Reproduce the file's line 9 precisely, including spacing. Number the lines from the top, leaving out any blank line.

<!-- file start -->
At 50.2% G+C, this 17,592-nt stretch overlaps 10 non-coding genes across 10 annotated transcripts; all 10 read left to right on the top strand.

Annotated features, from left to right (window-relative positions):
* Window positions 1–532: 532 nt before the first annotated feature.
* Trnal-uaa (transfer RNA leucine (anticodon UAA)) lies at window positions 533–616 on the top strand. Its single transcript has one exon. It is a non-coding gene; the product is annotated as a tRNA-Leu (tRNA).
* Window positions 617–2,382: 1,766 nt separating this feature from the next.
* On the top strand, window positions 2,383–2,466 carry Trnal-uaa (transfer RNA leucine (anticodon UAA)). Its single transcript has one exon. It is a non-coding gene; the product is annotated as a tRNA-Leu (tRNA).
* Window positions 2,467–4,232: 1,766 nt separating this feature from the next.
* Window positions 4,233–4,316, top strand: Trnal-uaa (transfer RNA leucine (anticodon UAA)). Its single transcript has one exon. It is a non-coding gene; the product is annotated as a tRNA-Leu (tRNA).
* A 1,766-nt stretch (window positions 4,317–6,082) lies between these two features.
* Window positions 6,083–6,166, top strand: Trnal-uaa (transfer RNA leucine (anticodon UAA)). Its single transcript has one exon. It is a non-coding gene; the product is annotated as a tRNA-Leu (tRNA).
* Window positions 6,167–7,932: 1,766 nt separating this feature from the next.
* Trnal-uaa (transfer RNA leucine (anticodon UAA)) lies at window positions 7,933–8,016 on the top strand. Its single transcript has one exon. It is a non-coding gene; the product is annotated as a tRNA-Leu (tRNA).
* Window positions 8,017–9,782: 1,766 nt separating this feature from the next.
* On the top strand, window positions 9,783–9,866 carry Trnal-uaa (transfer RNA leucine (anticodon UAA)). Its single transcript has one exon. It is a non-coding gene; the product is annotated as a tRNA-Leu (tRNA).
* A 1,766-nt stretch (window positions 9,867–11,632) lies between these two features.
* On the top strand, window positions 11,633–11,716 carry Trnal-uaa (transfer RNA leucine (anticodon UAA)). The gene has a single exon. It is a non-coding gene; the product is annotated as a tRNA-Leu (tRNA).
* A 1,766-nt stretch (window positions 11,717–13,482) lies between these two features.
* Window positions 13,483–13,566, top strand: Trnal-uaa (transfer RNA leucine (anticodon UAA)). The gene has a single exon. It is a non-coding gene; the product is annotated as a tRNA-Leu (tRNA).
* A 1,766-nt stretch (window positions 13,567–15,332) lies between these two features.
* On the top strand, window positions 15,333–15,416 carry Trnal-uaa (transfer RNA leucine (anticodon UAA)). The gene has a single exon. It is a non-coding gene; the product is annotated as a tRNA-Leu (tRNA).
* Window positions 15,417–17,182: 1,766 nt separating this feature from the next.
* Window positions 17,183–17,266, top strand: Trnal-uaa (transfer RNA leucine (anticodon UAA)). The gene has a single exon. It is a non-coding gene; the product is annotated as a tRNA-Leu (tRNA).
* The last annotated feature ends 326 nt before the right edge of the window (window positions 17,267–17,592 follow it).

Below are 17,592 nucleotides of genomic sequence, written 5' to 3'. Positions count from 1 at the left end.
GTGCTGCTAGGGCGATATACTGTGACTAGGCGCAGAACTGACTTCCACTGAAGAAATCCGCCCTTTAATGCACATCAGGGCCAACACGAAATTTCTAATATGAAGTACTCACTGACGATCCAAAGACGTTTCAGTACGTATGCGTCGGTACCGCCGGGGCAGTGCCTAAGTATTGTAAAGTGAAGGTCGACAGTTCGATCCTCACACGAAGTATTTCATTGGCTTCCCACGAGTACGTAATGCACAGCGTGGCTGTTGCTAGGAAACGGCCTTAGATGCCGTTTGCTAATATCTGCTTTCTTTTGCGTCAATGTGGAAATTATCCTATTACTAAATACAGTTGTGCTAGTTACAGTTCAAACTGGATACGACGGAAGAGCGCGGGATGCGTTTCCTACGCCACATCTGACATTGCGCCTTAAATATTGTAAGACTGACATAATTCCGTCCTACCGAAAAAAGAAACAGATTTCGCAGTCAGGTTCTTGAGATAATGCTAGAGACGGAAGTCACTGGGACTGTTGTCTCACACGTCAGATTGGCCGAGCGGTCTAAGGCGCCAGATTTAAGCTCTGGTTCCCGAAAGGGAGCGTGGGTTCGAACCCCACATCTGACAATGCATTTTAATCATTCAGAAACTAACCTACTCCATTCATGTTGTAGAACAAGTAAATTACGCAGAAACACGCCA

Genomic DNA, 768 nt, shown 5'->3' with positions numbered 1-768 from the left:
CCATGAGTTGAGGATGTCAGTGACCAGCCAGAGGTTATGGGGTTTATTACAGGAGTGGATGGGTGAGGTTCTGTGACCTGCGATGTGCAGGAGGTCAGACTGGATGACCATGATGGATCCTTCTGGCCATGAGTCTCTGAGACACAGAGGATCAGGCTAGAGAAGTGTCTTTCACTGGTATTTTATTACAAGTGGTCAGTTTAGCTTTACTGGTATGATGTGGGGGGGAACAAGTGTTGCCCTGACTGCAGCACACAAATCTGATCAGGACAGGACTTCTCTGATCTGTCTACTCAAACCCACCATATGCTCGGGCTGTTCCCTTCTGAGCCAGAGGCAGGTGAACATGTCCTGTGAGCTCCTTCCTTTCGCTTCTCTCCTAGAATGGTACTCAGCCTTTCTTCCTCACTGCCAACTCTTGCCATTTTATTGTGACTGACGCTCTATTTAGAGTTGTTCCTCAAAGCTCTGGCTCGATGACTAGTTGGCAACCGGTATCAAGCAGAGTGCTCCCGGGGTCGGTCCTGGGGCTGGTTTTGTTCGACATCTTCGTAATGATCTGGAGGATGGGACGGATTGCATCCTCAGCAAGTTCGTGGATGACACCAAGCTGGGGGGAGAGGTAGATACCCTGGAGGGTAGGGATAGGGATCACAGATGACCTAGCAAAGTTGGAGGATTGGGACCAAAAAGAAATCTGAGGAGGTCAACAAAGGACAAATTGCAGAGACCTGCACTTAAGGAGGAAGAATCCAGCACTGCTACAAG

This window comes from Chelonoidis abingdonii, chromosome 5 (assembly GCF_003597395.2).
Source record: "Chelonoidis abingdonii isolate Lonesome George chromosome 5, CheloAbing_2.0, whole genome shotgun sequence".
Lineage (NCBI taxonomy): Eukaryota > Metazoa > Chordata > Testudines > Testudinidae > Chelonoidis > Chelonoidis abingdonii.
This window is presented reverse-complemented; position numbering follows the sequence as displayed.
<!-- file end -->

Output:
* A 1,766-nt stretch (window positions 4,317–6,082) lies between these two features.